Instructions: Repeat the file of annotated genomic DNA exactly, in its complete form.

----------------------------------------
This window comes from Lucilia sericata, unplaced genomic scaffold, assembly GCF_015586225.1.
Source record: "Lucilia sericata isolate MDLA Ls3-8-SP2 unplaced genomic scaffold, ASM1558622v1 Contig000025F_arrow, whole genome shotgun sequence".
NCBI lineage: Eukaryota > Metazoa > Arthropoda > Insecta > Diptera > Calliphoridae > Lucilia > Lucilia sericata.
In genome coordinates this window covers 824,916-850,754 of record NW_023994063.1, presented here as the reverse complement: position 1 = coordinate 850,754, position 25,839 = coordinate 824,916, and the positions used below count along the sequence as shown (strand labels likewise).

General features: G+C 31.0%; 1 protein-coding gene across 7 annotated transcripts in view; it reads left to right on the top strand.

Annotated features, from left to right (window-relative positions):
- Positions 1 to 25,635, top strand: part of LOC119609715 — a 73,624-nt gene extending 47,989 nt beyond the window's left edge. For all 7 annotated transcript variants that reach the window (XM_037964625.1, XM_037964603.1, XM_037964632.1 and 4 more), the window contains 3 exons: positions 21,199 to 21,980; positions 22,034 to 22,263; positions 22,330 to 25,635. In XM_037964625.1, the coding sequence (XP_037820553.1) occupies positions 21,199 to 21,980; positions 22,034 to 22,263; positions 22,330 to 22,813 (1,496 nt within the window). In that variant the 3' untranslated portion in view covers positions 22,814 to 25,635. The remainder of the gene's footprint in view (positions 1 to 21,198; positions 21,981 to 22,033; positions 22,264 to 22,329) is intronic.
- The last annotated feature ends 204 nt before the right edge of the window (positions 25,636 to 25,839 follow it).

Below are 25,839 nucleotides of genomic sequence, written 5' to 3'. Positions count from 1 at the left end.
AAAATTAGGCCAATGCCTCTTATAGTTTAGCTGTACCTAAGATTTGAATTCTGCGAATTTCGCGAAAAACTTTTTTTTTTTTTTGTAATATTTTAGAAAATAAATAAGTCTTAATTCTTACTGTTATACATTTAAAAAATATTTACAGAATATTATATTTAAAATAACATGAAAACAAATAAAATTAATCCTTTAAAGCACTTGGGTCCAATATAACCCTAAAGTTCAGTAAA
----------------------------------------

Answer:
This window comes from Lucilia sericata, unplaced genomic scaffold, assembly GCF_015586225.1.
Source record: "Lucilia sericata isolate MDLA Ls3-8-SP2 unplaced genomic scaffold, ASM1558622v1 Contig000025F_arrow, whole genome shotgun sequence".
NCBI lineage: Eukaryota > Metazoa > Arthropoda > Insecta > Diptera > Calliphoridae > Lucilia > Lucilia sericata.
In genome coordinates this window covers 824,916-850,754 of record NW_023994063.1, presented here as the reverse complement: position 1 = coordinate 850,754, position 25,839 = coordinate 824,916, and the positions used below count along the sequence as shown (strand labels likewise).

General features: G+C 31.0%; 1 protein-coding gene across 7 annotated transcripts in view; it reads left to right on the top strand.

Annotated features, from left to right (window-relative positions):
- Positions 1 to 25,635, top strand: part of LOC119609715 — a 73,624-nt gene extending 47,989 nt beyond the window's left edge. For all 7 annotated transcript variants that reach the window (XM_037964625.1, XM_037964603.1, XM_037964632.1 and 4 more), the window contains 3 exons: positions 21,199 to 21,980; positions 22,034 to 22,263; positions 22,330 to 25,635. In XM_037964625.1, the coding sequence (XP_037820553.1) occupies positions 21,199 to 21,980; positions 22,034 to 22,263; positions 22,330 to 22,813 (1,496 nt within the window). In that variant the 3' untranslated portion in view covers positions 22,814 to 25,635. The remainder of the gene's footprint in view (positions 1 to 21,198; positions 21,981 to 22,033; positions 22,264 to 22,329) is intronic.
- The last annotated feature ends 204 nt before the right edge of the window (positions 25,636 to 25,839 follow it).

Below are 25,839 nucleotides of genomic sequence, written 5' to 3'. Positions count from 1 at the left end.
AAAATTAGGCCAATGCCTCTTATAGTTTAGCTGTACCTAAGATTTGAATTCTGCGAATTTCGCGAAAAACTTTTTTTTTTTTTTGTAATATTTTAGAAAATAAATAAGTCTTAATTCTTACTGTTATACATTTAAAAAATATTTACAGAATATTATATTTAAAATAACATGAAAACAAATAAAATTAATCCTTTAAAGCACTTGGGTCCAATATAACCCTAAAGTTCAGTAAA